Montreal Institute for Genocide and Human Rights Studies

From Wikipedia, the free encyclopedia
Jump to: navigation, search

The Montreal Institute for Genocide and Human Rights Studies (MIGS) is a research institute based at Concordia University in Montreal, Canada. It was founded in 1986 by members of the departments of History and Sociology/Anthropology. Well known in North America for its Will to Intervene (W2I) Project, the Institute specializes in research and teaching on the subject of genocide and human rights.


The institute was founded by Dr Frank Chalk, a professor in the History Department and current MIGS Director, and Dr Kurt Jonassohn, now a retired professor from the Sociology Department. The institute’s current focus is on its Will to Intervene Project, which is led by Kyle Matthews. LGen (ret’d) The Honourable Roméo Dallaire has been a Senior Fellow at MIGS since 2006 and cofounded the W2I Project.[1] MIGS also employs a large number of interns who volunteer on the W2I Project, or the Media Monitoring Project.

MIGS develops and manages major research programs focused on the prevention of genocide and crimes against humanity, educates comparatively about genocide, and helps survivors and their children end their isolation by building bridges with other survivors of genocide and mass atrocity crimes.[2]

Drawing on its research, MIGS aims to further understandings of the history, sociology and international legal frameworks pertaining to genocide, crimes against humanity, and reconciliation in their wake. MIGS advances these goals by organising workshops and conferences, sponsoring lectures, issuing reports, preparing books and articles, and training students who specialise in genocide studies at undergraduate, masters and doctoral levels. MIGS works locally, nationally and internationally to educate members of the public, the media, and government.[2]

Initiatives and projects[edit]

Over the years, MIGS has developed a number of research initiatives and projects which aim to collect and disseminate knowledge about the historical origins of mass killings. Graduate and Postgraduate students and faculty at Concordia have contributed to the Occasional Paper Series, which is available on the institute’s website. The institute collects archives on holocaust memoirs, radio transcripts and magazines from during the time of the 1994 Rwandan Genocide, and memoirs from the Ukrainian Famine.[3]

MIGS’ Will to Intervene Project aims to understand how to mobilise domestic political will in order to prevent or halt genocide and mass atrocities.[2] The institute published a policy report in 2009 entitled “Mobilizing the Will to Intervene: Leadership and Action to Prevent Mass Atrocities” as part of its Will to Intervene Project. This report was then published as a book in 2010 by McGill-Queens University Press. This report was based on over 80 interviews carried out with high level Canadian and American policy makers and makes recommendations to these governments about how to better mobilise domestic political will.[4]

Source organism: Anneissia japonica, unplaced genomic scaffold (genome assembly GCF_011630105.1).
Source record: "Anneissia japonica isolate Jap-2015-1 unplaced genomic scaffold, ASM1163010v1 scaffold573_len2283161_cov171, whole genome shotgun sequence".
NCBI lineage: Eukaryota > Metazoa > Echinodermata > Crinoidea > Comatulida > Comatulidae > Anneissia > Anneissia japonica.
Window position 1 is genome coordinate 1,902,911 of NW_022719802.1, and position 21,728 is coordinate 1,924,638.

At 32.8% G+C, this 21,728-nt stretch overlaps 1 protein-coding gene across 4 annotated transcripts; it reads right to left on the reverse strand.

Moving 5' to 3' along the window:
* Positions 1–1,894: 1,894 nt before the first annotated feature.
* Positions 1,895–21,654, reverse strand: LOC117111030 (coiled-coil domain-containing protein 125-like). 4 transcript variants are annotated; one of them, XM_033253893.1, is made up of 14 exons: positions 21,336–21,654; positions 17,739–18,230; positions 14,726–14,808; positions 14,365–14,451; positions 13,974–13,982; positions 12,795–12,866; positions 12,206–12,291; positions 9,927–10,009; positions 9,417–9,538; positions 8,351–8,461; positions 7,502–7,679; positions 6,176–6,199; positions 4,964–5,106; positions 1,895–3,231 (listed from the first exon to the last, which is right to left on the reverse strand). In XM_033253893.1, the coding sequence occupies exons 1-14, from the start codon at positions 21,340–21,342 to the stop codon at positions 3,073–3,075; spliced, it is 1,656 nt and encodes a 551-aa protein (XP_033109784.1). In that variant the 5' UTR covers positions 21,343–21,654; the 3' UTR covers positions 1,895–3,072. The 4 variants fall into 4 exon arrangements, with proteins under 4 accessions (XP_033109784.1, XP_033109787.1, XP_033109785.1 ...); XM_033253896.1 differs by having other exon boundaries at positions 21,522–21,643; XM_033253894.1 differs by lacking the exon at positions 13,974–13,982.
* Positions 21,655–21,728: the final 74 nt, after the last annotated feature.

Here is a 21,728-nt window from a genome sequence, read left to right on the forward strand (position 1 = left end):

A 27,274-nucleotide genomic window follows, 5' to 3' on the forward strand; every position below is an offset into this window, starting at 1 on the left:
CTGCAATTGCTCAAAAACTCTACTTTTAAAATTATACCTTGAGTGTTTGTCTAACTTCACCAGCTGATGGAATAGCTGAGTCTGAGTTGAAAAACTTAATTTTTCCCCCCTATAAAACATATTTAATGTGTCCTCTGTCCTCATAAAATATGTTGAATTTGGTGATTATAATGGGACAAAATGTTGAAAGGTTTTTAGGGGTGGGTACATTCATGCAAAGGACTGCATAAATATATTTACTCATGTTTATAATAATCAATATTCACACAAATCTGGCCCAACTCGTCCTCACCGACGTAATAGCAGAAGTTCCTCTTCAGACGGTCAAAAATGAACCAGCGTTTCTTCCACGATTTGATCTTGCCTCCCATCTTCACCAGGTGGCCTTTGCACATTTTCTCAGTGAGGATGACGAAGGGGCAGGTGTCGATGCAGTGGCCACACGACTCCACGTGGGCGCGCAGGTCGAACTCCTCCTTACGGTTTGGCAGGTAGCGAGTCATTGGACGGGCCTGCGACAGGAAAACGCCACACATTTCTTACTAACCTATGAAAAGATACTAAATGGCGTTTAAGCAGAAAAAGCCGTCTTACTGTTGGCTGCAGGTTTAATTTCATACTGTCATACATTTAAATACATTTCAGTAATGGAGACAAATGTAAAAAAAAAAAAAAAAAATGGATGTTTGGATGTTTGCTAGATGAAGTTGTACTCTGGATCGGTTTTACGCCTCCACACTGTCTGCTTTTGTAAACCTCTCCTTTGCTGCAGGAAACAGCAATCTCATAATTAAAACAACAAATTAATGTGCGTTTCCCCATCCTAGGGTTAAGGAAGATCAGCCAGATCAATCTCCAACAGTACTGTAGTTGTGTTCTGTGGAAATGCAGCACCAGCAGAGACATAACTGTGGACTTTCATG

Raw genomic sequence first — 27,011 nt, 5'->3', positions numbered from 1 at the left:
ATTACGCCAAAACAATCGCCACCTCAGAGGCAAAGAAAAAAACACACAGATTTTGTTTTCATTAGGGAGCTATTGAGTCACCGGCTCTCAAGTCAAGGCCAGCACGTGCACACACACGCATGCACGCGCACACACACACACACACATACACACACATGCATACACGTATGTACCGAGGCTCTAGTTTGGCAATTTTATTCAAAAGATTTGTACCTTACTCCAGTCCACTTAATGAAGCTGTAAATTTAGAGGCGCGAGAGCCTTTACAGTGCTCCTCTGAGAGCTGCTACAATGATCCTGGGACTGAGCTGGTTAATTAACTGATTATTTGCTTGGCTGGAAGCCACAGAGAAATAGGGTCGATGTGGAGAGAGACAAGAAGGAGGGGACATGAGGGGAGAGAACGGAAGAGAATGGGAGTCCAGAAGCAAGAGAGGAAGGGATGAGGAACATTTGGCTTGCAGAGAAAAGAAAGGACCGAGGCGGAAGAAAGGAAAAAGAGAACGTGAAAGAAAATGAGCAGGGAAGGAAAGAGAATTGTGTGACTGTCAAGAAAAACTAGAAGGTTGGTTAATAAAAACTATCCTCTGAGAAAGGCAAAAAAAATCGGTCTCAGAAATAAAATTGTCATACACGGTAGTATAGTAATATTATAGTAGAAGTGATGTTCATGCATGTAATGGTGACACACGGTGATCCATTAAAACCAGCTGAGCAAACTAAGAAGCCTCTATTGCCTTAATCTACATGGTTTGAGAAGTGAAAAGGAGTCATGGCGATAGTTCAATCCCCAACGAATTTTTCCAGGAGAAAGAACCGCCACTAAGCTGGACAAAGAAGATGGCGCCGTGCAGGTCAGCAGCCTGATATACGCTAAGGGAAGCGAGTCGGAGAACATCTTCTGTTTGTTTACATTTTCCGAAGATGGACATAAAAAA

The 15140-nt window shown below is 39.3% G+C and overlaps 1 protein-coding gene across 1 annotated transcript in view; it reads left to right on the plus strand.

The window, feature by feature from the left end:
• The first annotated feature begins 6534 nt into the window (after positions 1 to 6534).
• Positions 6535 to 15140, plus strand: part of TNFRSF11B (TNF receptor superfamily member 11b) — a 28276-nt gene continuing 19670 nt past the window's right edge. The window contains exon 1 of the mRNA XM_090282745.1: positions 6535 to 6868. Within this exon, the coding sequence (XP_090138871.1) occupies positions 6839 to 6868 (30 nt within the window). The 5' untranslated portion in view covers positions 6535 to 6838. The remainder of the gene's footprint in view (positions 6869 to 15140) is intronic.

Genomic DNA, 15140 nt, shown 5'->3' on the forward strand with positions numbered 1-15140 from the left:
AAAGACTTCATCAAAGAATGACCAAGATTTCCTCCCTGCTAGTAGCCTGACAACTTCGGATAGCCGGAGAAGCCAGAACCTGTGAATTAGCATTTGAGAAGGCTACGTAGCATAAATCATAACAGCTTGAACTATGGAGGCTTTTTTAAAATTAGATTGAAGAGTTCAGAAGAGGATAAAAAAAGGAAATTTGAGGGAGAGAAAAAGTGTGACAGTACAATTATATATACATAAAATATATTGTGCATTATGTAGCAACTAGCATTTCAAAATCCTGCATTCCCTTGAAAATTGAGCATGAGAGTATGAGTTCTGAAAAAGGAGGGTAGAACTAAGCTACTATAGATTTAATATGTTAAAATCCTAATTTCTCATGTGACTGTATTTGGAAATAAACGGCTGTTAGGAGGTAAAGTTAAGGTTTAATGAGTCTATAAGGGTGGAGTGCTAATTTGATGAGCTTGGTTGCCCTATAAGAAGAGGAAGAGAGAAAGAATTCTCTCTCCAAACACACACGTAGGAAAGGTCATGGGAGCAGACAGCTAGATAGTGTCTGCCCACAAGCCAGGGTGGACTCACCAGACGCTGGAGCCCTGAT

Other initiatives include the Media Monitoring Project, which is carried out by MIGS interns. This project monitors the domestic media, both government owned and privately owned, in high priority countries such as Sudan, Cote d'Ivoire, Somalia and the Democratic Republic of Congo in order to act as an early warning system to help prevent genocide and mass atrocity crimes.[5] When writing their reports, the interns are focus their scrutiny and analysis on: 1) hate propaganda, 2) omissions of key information from news broadcasts, 3) evidence of increasing government control over the distribution of news, 4) the emergence of novel, participatory media vehicles known to deeply penetrate listeners’ psyches, and 5) reports of victims murdered on the basis of their ethnicity, nationality, race, religion, political affiliation, and social status.[6]


  1. ^ "Roméo Dallaire named Senior Fellow". Retrieved 2011-02-11. 
  2. ^ a b c Chalk, Frank, Dallaire, Roméo, Matthews, Kyle, Barqueiro, Carla and Doyle, Simon, “Mobilizing the Will to Intervene: Leadership to Prevent Mass Atrocities” (McGill Queens University Press, Montreal:2010), p. 189
  3. ^ "Montreal Institute For Genocide and Human Rights Studies". Retrieved 2011-02-11. 
  4. ^ "the_report". Retrieved 2011-02-11. 
  5. ^ "MIGS: The Montreal Institute for Genocide and Human Rights Studies". 2007-05-15. Retrieved 2011-02-11. 
  6. ^ Chalk, Frank, Monitoring African Governments’ Domestic Media to Predict and Prevent Mass Atrocities: Opportunities and Obstacles in Robert I. Rotberg (ed), “Mass Atrocity Crimes: Preventing Future Outrages”, World Peace Foundation, 2010, p. 220 – 238